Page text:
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Around 14,000 people teach creative writing in the UK, but few are trained in counselling. Carolyn Jess- Cooke pleads for more safeguards
I was left very shaken after leading a poorly- managed writing workshop in a sex offenders’ unit
poet and novelist published in
23 languages. She currently
leads a British Academy-funded research project on creative writing interventions for mental health
at the University of Glasgow. Her most recent novel (as CJ Cooke) I Know My Name (HarperCollins)
is being developed for a TV drama.
This is a critical time for the relationship between creative writing and mental health. Although the therapeutic bene ts of writing were documented as far back as Freud’s 1908 paper ‘Creative writers and day-dreaming’, it wasn’t until James W Pennebaker’s ‘expressive writing’ trials in the 1980s that writing-as-therapy was considered a serious method of clinical practice. With antidepressant prescriptions more than doubling in the UK
over the last decade – to 64.7 million in 2016 – it comes as no surprise that ‘writing-for-wellbeing’ workshops are springing up everywhere in an e ort to deploy the positive force of writing against a sea of troubles.
In her pioneering book  e Self on the Page (co- edited with Fiona Sampson) Celia Hunt advocates ‘placing one’s experience on the page’ as ‘a
means to a deeper self-engagement and self- understanding’. Writing-for-wellbeing workshops are ideally led by experienced creative writers with a counselling background, and e orts to develop accredited courses in therapeutic writing are underway in the UK, leading with the Metanoia Institute’s MSc in Creative Writing for  erapeutic Purposes. In the US the National Association
for Poetry  erapy recently produced its  rst graduates.
While this seems auspicious, there is a problem. In the UK practitioners of music therapy, dance therapy, drama therapy and visual art therapy all have recognised professional bodies that provide regulation and codes of practice – whereas writing therapy remains unregulated and without a statutory code of practice.  is means that, at present, anyone can set up a writing-for-wellbeing workshop in these islands, regardless of how well quali ed they may be.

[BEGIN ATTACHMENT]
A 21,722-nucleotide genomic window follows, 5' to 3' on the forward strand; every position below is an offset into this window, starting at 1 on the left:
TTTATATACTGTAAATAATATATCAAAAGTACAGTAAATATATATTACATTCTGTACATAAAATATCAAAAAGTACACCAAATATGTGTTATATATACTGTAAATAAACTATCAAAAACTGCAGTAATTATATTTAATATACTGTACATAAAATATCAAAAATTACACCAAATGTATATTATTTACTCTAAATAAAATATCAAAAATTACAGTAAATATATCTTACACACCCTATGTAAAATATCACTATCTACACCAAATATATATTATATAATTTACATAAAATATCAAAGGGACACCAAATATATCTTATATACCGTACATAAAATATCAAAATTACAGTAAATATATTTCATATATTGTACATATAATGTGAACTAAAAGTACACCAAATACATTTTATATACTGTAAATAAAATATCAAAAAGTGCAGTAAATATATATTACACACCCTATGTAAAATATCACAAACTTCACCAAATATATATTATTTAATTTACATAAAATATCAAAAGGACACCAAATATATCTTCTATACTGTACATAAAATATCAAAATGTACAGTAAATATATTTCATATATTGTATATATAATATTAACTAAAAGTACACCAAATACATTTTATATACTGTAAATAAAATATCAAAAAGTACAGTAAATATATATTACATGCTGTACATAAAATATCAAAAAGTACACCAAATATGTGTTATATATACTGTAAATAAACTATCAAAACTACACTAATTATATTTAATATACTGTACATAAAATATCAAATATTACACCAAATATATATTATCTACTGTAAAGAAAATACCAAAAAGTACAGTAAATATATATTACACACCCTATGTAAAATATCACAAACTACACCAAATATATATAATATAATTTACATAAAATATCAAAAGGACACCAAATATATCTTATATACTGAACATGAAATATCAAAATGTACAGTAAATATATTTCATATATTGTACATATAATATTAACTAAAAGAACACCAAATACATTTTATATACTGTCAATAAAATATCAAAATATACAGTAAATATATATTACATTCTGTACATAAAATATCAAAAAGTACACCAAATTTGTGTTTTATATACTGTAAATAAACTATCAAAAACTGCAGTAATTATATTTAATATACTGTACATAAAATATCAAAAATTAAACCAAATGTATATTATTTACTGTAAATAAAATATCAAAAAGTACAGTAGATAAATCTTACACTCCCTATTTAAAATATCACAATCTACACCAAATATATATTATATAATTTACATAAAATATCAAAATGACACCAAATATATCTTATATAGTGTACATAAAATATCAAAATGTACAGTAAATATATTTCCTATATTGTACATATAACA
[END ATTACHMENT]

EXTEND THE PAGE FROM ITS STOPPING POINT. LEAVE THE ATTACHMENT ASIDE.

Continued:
But even in the hands of an experienced facilitator, a writing workshop can have potentially catastrophic outcomes if safeguards are not in place. One study found expressive (creative) writing to be ‘detrimental’ for adult survivors of childhood abuse; another found a group of veterans su ering
from PTSD presented worsened symptoms after a trial involving expressive writing.
For this article I interviewed a substantial number of workshop leaders, psychotherapists and psychologists, as well as directors and founding members of Lapidus International, which was established in 1996 precisely to address the issue
of regulating writing for wellbeing in the UK.
My interviews revealed that most workshop leaders are highly empathetic and experienced at balancing creativity with therapy.  ey all had a background or quali cation in counselling, were aware of their duty of care, and con dent they could manage any issues that arose within the groups they led.
But it’s not always easy. As Lapidus member Wendy French told me, ‘you don’t know what people are carrying with them’. She always makes her course content absolutely explicit so that participants can decide whether they feel up to it or not. For instance, whilst working for Macmillan Cancer Support, she engaged patients in a series of memoir workshops. Although the workshops were not intended to be ‘therapeutic’ as such – memoir is, of course, a literary form – a specialist nurse interviewed interested participants prior
to the course to ensure that they were prepared for the possibility of confronting deeply buried personal narratives and memories – and some people opted out as a result. Likewise, Dr Siobhan Campbell made sure that people wanting to join her Combat Stress UK workshops were screened by a psychologist to make sure they were ready for potentially upsetting writing exercises.
Lapidus Director Lisa Rossetti thinks that setting the tone for a group is vital; she starts all her workshops in healthcare settings by drawing upon bestselling author and psychotherapist Kathleen Adams’ group agreement ‘Our
52 Dec/Jan/Feb 2017/18 mslexia

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